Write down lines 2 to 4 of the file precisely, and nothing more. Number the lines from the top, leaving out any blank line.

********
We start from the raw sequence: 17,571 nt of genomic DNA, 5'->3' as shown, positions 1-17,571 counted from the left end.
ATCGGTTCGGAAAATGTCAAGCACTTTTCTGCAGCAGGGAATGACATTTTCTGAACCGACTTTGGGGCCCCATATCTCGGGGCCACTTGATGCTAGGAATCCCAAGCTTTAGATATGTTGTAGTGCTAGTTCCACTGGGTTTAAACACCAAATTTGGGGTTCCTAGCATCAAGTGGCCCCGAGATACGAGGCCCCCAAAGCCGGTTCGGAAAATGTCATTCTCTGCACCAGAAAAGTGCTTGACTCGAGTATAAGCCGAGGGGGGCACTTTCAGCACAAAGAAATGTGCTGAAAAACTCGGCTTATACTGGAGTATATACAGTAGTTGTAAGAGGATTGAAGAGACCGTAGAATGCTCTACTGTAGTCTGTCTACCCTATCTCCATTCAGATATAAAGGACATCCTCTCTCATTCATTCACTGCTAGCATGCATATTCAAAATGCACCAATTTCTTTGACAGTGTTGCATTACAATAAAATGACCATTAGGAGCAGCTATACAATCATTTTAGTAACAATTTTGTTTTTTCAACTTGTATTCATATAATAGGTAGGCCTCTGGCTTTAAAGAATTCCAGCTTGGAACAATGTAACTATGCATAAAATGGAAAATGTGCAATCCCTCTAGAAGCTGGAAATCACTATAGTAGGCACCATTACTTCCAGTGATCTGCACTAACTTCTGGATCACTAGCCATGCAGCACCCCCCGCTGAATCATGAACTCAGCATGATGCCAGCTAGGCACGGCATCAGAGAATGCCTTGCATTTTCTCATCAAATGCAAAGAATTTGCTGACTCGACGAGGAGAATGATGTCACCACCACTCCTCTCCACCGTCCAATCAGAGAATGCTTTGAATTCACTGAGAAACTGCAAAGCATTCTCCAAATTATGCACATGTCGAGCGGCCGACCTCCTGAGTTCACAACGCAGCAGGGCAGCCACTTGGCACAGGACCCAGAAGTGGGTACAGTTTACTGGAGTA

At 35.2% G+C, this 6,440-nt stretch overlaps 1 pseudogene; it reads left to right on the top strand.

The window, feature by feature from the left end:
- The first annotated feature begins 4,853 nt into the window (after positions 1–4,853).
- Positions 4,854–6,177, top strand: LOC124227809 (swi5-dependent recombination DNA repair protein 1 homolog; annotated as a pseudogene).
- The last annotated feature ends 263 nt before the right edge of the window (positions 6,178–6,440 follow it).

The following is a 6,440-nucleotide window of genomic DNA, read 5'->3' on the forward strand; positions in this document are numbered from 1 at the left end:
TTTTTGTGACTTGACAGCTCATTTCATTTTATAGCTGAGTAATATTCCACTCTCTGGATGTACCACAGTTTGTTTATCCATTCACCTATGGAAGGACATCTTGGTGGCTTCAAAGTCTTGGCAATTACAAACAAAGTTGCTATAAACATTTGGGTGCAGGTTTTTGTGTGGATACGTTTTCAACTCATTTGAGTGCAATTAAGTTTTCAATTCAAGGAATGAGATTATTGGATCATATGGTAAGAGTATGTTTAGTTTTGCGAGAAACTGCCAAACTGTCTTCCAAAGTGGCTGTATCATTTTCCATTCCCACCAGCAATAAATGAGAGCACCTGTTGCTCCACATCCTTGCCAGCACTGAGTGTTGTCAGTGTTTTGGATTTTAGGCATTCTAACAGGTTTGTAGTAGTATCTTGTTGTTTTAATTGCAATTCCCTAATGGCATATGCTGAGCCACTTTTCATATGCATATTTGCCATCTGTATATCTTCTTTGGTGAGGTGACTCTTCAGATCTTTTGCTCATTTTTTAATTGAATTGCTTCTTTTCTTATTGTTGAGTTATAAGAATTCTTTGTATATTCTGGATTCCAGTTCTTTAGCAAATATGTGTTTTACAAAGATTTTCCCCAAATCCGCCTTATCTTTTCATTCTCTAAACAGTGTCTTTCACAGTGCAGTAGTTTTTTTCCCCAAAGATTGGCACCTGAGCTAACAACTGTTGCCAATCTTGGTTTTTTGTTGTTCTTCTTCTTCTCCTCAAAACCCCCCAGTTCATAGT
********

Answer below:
ATCGGTTCGGAAAATGTCAAGCACTTTTCTGCAGCAGGGAATGACATTTTCTGAACCGACTTTGGGGCCCCATATCTCGGGGCCACTTGATGCTAGGAATCCCAAGCTTTAGATATGTTGTAGTGCTAGTTCCACTGGGTTTAAACACCAAATTTGGGGTTCCTAGCATCAAGTGGCCCCGAGATACGAGGCCCCCAAAGCCGGTTCGGAAAATGTCATTCTCTGCACCAGAAAAGTGCTTGACTCGAGTATAAGCCGAGGGGGGCACTTTCAGCACAAAGAAATGTGCTGAAAAACTCGGCTTATACTGGAGTATATACAGTAGTTGTAAGAGGATTGAAGAGACCGTAGAATGCTCTACTGTAGTCTGTCTACCCTATCTCCATTCAGATATAAAGGACATCCTCTCTCATTCATTCACTGCTAGCATGCATATTCAAAATGCACCAATTTCTTTGACAGTGTTGCATTACAATAAAATGACCATTAGGAGCAGCTATACAATCATTTTAGTAACAATTTTGTTTTTTCAACTTGTATTCATATAATAGGTAGGCCTCTGGCTTTAAAGAATTCCAGCTTGGAACAATGTAACTATGCATAAAATGGAAAATGTGCAATCCCTCTAGAAGCTGGAAATCACTATAGTAGGCACCATTACTTCCAGTGATCTGCACTAACTTCTGGATCACTAGCCATGCAGCACCCCCCGCTGAATCATGAACTCAGCATGATGCCAGCTAGGCACGGCATCAGAGAATGCCTTGCATTTTCTCATCAAATGCAAAGAATTTGCTGACTCGACGAGGAGAATGATGTCACCACCACTCCTCTCCACCGTCCAATCAGAGAATGCTTTGAATTCACTGAGAAACTGCAAAGCATTCTCCAAATTATGCACATGTCGAGCGGCCGACCTCCTGAGTTCACAACGCAGCAGGGCAGCCACTTGGCACAGGACCCAGAAGTGGGTACAGTTTACTGGAGTA

At 35.2% G+C, this 6,440-nt stretch overlaps 1 pseudogene; it reads left to right on the top strand.

The window, feature by feature from the left end: